I’m trying to formulate a sensible strategy to overhaul my net presence. The rough plan so far:
- Change my 12-year-old email address that is on every spammer’s short list
- Extract friends’ contact info from Facebook
- Delete Facebook account.
- Import FB contacts into Google & Mac
- Redirect facebook friends to current tech blog (aijazansari.com) and new personal blog.
- Find out if FB friends can subscribe to an RSS feed of my blog somehow (doesn’t seem possible any more)
- Pick up the phone and actually talk to friends more often.
The goal’s pretty obvious - I want to reclaim my data. I think I own my relationships, not FB, not Twitter, and not Google+. So far, G+ may be the most accommodating network out there - if I can export my G+ presence as easily as I can export my G+ contacts, we might have a good candidate here.
If you have any ideas or comments or experience with this, please let me know.
I’ll keep you posted.
Like so many of you, I’ve given up on Google+. Most of the people I wanted to communicate with never made the switch. In the end, having those lines of communication open with my friends was more important than the platform. G+ has been dismissively called a “Ghost Town,” and in my case, at least, that wasn’t too far from the truth.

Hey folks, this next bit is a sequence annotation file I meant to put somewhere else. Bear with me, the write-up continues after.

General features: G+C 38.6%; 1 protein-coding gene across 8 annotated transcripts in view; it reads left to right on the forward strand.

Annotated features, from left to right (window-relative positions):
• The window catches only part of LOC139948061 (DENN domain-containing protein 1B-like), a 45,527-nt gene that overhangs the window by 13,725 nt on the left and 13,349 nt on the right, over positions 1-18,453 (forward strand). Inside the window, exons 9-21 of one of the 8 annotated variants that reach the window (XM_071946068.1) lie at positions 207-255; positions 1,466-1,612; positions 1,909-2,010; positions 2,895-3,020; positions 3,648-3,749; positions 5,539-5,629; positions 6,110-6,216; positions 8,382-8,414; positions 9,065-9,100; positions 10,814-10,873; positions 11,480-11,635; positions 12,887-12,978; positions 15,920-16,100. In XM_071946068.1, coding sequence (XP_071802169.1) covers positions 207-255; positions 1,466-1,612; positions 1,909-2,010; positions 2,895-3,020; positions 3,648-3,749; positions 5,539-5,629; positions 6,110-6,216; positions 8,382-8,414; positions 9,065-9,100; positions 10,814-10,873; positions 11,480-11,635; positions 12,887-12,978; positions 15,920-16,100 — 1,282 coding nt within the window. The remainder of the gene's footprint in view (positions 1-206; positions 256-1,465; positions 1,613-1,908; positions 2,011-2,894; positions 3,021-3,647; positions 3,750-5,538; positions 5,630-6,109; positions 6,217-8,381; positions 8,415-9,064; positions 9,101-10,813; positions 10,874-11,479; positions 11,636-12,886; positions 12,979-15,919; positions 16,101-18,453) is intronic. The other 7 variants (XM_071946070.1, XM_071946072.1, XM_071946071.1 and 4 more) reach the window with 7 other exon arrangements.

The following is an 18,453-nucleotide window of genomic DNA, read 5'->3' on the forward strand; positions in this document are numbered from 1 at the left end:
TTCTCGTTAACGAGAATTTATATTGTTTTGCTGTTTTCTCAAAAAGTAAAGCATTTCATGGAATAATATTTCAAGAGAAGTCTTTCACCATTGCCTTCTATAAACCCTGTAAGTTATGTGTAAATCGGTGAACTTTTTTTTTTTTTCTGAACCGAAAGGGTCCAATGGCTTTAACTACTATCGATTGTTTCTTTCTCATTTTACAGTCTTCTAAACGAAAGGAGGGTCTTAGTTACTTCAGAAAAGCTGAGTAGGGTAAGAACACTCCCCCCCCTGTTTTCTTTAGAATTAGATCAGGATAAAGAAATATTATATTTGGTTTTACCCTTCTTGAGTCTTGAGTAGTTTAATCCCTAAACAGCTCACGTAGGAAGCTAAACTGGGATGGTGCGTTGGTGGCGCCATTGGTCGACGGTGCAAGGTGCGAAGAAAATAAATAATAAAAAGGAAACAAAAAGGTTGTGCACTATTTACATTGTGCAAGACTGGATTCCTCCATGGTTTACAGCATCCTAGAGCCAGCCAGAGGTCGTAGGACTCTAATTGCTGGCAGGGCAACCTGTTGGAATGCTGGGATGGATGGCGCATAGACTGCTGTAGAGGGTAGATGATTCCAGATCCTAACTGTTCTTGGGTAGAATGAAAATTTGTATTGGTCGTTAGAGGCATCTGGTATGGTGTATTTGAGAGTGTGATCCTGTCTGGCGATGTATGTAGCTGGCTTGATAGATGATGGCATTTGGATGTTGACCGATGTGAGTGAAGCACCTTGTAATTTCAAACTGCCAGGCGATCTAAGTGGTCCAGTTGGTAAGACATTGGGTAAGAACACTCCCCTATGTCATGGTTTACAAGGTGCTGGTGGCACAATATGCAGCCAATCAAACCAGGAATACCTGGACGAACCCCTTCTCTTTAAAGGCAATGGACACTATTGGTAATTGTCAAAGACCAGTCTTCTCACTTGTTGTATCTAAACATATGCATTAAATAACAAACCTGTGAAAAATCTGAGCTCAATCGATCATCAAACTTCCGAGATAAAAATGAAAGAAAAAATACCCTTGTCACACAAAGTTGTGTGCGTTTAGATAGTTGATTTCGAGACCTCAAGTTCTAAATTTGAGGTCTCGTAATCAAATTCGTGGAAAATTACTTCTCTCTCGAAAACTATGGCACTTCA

In yesterday’s article about Google Buzz, I guessed that “the problem was that the population for whom the system was designed wasn’t necessarily the only population actually using the system.” I gave Google the benefit of the doubt:
I am certain Google tested their application thoroughly. They’ve been known to do extensive usability tests for the seemingly tiniest of changes to their web site. But even the most well-implemented tests are incomplete if they’re not performed on a statistically representative sample of the audience.
But today, the BBC reported that Google has admitted that they only tested Buzz internally, and bypassed their regular rigorous testing procedures — possibly in an attempt to get it out the door as soon as possible. I’ll let the pundits decide if it did more harm than good to the firm, but it’s a warning to other software developers: skipping testing can lead to embarrassing failures.
In the first few days after the release of Google Buzz many people (including myself) criticized Google for exposing their users’ private information. This was a couple of weeks after Apple got a lot flak for their unfortunately-named iPad, and the same week that we heard reports of a woman who broke up with her boyfriend after finding some suggestive text messages on his cell phone - messages that came pre-loaded on the phone. I think that all these cases were not caused by a lack testing, but by testing the wrong audience. Let’s examine these three cases and see what we can learn from them: